Alana Baldwin watched her father slowly deteriorate from the effects of Alzheimer’s disease.
Now she’s going through the process herself.
Baldwin, 65, was diagnosed with younger-onset Alzheimer’s three years ago.
“I wasn’t too surprised after I started seeing things in myself,” said Baldwin, who first noticed signs she had the disease in her mid-50s when she began having trouble speaking or thinking straight. “Then (doctors) ran the test, and then I thought, ‘Alana, your father had it. Your grandmother had it. Why wouldn’t you have it?'”
She now serves as a volunteer peer counselor with the Colorado Chapter of the Alzheimer’s Association®. Baldwin shares her story, lends an ear, offers support, and does her best to answer questions from those who have been recently diagnosed with dementia.
“I think anybody that does volunteer work at the Alzheimer’s Association gets back 20 times what they give,” she said. “It’s important because we’ve got to get this work done. We’ve got to get (information) out there.”
Baldwin’s good friend and Alzheimer’s advocate, Jay Burnham, said spreading awareness is key to stomping the stigma associated with dementia.
“People don’t understand it, and that’s a big problem,” he said. “I think cancer is another issue, too, that if that person has cancer, or that person has Alzheimer’s, they don’t look at them as a human being. They’re not the disease. They have the disease, but they’re not that disease.”
Baldwin says denial is another primary obstacle people living with dementia must overcome.
“If you, or, especially the person that has Alzheimer’s is in denial about it, and a lot of people are, you have to break that, because while you’re in denial, you’re just coping, and it gets worse and worse,” she said.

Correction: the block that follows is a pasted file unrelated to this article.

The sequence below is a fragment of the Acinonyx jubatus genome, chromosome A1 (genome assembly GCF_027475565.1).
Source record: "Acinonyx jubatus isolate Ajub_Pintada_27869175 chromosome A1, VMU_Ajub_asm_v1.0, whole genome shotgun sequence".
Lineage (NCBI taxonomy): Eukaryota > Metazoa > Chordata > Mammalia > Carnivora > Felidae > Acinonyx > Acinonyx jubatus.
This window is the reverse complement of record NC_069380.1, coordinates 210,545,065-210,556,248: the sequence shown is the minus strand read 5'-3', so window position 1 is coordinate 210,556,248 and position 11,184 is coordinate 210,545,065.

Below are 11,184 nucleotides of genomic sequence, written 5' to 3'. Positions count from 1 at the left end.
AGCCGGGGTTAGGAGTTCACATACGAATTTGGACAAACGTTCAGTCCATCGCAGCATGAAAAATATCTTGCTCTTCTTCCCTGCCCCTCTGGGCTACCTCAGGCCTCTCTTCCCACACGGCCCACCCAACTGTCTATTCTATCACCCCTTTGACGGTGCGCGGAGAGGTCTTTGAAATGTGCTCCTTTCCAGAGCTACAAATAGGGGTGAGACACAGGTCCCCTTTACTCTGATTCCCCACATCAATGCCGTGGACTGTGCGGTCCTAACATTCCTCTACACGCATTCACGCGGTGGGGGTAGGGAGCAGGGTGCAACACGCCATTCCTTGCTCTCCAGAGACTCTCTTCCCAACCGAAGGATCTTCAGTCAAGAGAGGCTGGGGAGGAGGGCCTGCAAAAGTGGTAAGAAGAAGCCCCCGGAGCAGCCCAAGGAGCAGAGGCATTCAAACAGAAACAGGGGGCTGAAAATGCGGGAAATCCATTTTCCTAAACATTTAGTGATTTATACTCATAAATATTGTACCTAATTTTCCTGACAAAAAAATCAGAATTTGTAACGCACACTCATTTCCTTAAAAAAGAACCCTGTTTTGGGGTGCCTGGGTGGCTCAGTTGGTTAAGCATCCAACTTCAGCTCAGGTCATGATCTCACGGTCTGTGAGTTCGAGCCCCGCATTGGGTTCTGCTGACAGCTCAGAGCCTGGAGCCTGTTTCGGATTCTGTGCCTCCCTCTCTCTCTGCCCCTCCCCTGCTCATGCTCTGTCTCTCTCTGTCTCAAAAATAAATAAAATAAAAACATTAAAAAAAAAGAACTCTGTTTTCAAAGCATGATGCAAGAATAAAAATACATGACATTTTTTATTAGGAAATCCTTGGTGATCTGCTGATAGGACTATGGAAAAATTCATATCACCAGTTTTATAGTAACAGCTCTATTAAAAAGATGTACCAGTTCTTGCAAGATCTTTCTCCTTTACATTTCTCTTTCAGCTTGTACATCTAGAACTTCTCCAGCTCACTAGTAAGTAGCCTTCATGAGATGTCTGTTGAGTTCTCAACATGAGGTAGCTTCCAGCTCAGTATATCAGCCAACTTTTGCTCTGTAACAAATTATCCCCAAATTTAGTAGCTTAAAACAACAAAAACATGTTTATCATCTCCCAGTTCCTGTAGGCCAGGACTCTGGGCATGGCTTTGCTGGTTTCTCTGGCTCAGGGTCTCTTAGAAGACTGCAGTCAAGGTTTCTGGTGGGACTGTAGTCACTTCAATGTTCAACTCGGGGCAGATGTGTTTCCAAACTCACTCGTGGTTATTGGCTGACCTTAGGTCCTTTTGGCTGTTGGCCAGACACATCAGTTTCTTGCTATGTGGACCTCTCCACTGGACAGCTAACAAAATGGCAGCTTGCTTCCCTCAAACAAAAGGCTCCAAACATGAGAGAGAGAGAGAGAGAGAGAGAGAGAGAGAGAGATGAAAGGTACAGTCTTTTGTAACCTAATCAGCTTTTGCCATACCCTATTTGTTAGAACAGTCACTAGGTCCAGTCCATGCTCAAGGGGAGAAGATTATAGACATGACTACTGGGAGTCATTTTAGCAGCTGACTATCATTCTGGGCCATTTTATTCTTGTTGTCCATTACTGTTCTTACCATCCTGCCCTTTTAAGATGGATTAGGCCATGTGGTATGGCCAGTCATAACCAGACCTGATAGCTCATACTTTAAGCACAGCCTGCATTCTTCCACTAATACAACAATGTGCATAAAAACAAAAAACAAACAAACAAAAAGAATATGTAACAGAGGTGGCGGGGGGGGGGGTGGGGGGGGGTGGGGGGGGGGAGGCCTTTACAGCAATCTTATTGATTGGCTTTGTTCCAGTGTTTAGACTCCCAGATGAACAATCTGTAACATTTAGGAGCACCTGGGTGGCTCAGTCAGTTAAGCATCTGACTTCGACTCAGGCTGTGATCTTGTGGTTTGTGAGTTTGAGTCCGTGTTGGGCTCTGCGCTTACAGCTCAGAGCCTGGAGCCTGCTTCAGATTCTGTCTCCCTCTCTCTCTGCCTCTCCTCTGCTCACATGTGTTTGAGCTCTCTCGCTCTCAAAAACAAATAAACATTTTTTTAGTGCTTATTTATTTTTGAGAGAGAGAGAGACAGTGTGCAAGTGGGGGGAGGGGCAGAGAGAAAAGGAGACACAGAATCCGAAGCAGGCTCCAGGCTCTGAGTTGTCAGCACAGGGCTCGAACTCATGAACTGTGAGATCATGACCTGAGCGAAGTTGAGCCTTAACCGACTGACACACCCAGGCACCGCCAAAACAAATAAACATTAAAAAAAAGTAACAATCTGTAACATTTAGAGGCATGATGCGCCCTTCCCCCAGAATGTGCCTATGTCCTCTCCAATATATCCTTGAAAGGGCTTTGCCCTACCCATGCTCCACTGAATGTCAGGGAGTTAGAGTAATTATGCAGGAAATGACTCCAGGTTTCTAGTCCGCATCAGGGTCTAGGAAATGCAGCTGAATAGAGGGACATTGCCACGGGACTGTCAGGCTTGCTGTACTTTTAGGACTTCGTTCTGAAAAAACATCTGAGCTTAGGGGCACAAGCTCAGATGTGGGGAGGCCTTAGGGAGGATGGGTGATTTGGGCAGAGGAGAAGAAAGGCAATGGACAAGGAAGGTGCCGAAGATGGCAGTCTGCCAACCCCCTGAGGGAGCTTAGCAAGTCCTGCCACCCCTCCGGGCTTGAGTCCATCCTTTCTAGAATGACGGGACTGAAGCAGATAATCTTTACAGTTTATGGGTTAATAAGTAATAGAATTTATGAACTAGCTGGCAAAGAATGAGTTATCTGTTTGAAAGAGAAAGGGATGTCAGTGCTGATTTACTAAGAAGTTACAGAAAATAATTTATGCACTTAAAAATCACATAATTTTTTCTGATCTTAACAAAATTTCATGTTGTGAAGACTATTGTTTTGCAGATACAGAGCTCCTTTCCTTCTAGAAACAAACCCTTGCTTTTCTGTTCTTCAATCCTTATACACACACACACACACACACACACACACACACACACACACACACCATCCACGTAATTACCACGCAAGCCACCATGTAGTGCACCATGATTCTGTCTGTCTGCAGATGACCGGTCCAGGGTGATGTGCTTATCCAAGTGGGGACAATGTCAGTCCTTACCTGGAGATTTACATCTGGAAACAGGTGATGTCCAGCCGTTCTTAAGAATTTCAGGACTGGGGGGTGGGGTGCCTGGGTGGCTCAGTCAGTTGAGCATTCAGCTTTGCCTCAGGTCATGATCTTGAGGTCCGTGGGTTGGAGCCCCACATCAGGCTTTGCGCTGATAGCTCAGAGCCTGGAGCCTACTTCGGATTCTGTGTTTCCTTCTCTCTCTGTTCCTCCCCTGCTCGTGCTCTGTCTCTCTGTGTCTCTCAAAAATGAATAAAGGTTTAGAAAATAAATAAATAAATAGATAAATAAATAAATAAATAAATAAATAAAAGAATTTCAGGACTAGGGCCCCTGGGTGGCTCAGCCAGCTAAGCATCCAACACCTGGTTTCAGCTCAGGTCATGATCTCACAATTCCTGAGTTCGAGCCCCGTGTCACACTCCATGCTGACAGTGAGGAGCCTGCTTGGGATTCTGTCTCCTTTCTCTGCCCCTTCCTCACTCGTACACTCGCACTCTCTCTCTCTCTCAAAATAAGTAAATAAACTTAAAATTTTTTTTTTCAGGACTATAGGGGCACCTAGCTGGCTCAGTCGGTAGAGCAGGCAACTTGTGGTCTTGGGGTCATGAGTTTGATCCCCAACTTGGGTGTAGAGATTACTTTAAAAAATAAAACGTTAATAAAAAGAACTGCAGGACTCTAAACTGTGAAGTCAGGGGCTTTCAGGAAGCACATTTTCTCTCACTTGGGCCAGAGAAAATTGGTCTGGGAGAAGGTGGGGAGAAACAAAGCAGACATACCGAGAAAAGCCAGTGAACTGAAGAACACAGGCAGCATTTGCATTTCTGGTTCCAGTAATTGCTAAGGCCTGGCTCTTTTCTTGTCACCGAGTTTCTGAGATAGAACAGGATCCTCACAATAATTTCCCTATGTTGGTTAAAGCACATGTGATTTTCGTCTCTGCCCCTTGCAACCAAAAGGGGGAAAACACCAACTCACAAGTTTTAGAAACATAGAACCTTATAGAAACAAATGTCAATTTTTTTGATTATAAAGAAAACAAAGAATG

Baldwin credits her father with teaching her how to live with Alzheimer’s, and the most important lesson she learned was to accept the fact she has the disease.
“You’ve got to move from denial to acceptance,” she said. “My father just accepted it. I did. It was kind of like, ‘Well, Alana, you have it.’ You have to get (to acceptance) before you can start living life with Alzheimer’s.”
That’s why the Alzheimer’s Association is such a valuable resource.
“They will help you, and the person with Alzheimer’s, get to that point of acceptance,” Baldwin said. “I don’t know what they do. It’s kind of magic.”
The Alzheimer’s Association is not responsible for information or advice provided by others, including information on websites that link to Association sites and on third party sites to which the Association links. Please direct any questions to firstname.lastname@example.org.
If you have clients in the early stages of Alzheimer’s, or who are caring for a loved one living with the disease, consider asking whether they have contacted their local chapter of the Alzheimer’s Association. The organization offers a 24/7 Helpline (800-272-3900) with experts who can answer the hard questions and offer support to those affected and their families.